HALF MOON BAY, Calif. -- You'll soon be able to pay for your Starbucks latte with your Apple Watch, as well as your KFC chicken and Chili's Southwestern egg rolls.
Apple Pay, Apple's mobile payments service, will be coming to Starbucks over the next year, Jennifer Bailey, vice president of Apple Pay, said here during the Code Mobile conference. Starbucks will start piloting the service in some stores by the end of 2015 and will roll it out to Starbucks' company-owned stores -- about 7,500 -- next year.
"I have to say in the last year of working on Apple Pay, we've sees a sea change in momentum around acceptance at the merchant level," Bailey said, adding that about 80 percent of Apple Watch owners "very actively" use Apple Pay. Apple Pay will hit KFC restaurants in the spring and Chili's restaurants in 2016 as a "pay at the table" model, she said.
The promise of turning smartphones into true digital wallets -- including the ability to pay at the register -- has been hyped for years. Apple jump-started consumer interest in the technology last year when it launched its first venture into contactless mobile payments. Less than 72 hours after Apple Pay's debut, 1 million credit cards had been used on the service.
Using a newer iPhone or Apple Watch, people can pay for items on the go at supported retailers via near-field communication (NFC) technology. Other Touch ID-enabled devices, such as theand iPad Mini 3, could pay for in-app transactions too, and the iOS 9 update from last month lets users consolidate loyalty and rewards cards.
The service use a tokenization system that sends an encrypted digital token to stores instead of a credit or debit card number each time a transaction is made, meaning merchants and retailers never see customer data. Samsung's mobile payments service works the same way.
Apple Paywith about 500 financial-institution partners and 220,000 US merchant locations that take mobile payments via NFC's short-range, secure wireless capabilities. As of the middle of 2015, more than 2,500 banks had signed on to support Apple Pay, and more than 1 million locations accepted Apple Pay.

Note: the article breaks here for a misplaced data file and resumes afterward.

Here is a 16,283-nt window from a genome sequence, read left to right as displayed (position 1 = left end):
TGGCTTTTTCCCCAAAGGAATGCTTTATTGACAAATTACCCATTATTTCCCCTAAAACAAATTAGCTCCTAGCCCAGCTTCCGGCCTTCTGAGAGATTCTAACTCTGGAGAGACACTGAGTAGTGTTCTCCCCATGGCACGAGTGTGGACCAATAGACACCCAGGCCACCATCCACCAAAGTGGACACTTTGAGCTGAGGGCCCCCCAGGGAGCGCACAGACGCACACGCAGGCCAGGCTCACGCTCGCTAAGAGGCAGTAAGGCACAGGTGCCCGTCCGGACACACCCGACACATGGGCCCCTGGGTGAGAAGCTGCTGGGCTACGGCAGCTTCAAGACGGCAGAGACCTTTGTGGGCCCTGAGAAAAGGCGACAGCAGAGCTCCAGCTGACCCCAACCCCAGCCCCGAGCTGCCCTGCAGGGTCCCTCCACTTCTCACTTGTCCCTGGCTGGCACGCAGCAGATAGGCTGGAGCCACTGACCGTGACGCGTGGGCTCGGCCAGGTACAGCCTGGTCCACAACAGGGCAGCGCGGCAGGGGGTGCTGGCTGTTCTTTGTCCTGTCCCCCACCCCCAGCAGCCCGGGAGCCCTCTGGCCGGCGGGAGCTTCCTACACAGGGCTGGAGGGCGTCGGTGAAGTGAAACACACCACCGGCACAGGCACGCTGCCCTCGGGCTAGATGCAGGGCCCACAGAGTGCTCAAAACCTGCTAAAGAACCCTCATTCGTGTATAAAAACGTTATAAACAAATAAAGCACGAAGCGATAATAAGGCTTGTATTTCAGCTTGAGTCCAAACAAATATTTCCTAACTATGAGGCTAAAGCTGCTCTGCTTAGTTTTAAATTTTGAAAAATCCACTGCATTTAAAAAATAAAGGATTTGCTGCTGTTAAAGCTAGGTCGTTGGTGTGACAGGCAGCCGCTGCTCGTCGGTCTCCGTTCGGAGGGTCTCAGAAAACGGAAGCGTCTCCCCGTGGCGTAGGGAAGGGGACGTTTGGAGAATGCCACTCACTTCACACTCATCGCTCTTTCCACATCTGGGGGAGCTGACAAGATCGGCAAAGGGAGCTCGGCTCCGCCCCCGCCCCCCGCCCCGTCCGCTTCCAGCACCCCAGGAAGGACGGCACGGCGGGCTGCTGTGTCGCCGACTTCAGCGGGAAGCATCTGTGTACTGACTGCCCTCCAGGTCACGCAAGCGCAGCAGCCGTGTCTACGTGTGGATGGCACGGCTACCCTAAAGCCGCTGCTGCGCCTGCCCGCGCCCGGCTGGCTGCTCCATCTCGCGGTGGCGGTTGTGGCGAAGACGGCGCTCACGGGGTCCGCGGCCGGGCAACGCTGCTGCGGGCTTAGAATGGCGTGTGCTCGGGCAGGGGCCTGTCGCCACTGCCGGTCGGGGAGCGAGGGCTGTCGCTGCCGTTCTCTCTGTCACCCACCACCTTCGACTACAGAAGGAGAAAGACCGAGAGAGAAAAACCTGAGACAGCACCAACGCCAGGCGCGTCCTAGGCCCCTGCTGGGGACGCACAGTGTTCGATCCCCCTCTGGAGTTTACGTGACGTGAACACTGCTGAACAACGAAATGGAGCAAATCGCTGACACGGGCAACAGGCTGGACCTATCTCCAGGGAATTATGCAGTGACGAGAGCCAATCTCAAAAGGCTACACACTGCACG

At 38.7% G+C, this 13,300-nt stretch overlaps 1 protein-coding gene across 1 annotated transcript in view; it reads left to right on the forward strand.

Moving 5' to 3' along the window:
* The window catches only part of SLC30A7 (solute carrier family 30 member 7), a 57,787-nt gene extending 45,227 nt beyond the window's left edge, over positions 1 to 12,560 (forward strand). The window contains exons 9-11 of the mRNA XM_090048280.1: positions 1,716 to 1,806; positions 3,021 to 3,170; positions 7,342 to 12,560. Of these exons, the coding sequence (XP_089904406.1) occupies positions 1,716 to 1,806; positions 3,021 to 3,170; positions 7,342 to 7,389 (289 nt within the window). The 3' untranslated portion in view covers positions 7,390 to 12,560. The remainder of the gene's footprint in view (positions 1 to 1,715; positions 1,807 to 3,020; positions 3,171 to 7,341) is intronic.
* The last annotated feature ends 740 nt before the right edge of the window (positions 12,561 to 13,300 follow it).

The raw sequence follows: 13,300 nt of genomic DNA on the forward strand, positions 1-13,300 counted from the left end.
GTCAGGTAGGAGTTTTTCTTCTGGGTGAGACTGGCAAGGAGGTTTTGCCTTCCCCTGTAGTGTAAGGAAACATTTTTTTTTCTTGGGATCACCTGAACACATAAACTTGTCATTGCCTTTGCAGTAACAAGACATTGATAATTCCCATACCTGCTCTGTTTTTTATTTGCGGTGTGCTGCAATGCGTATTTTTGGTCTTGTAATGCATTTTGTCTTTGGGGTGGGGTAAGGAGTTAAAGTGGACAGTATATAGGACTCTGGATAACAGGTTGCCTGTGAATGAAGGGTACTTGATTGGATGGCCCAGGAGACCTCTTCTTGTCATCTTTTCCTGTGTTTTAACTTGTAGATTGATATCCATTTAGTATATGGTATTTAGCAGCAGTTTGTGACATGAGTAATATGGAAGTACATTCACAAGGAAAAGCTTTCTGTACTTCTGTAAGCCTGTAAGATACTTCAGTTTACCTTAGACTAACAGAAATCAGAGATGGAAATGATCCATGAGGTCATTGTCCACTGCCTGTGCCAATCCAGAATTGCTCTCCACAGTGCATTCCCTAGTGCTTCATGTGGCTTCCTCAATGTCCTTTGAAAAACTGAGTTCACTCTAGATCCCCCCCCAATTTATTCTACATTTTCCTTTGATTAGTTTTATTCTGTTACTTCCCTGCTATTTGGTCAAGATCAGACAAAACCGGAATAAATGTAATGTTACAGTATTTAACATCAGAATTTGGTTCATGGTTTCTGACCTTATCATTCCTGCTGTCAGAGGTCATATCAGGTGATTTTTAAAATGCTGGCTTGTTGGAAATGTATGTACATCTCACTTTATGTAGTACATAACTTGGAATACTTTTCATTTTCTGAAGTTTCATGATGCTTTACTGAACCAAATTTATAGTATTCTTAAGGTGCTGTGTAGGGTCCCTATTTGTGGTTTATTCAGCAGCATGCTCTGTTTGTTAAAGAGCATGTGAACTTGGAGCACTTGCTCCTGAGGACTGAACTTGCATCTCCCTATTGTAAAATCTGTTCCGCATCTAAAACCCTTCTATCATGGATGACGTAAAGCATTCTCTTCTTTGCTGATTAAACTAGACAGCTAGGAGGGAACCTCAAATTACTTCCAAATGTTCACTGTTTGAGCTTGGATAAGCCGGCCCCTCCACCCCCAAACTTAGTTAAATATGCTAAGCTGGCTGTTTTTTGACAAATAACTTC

Apple Pay is on track to be accepted at over 1.5 million US locations by the end of the year. In January, Apple said Apple Pay made up more than two-thirds of all contactless payments, which includes any device or smart card that makes payments using a radio frequency.
But Apple faces increased competition from the likes of Google, which has been bulking up its Android Pay offering, and Samsung, which introduced itsSamsung's service, which lets users pay for items with their Galaxy phones and the upcoming Gear S2 smartwatch, works at older retail terminals that don't accept Apple Pay thanks to its acquisition of in February.
Meanwhile, Bailey on Thursday said she's been treated well as one of the few female executives at Apple, but the company knows it needs to do more to recruit women and other minorities. Bailey was one of two female executives highlighted on stage during Apple's developer conference in June.
Until that event, only two women had spoken during a WWDC keynote since 2007 -- and none were Apple employees. CEO Tim Cook has made a point of saying Apple will be a "better company" by being more diverse.
"My own experience has really not changed over the years," she said. "It has always been a place I don't feel I'm treated differently because I'm a woman. Having said that, I think we readily sort of see the issues in terms of not enough women in technology. Apple has a number of initiatives under way to really work on that."
Updated at 2:35 p.m. PT with details about KFC, Chili's and the UK.
Updated at 3 p.m. PT with details about diversity at Apple and Apple Pay usage on the Apple Watch.
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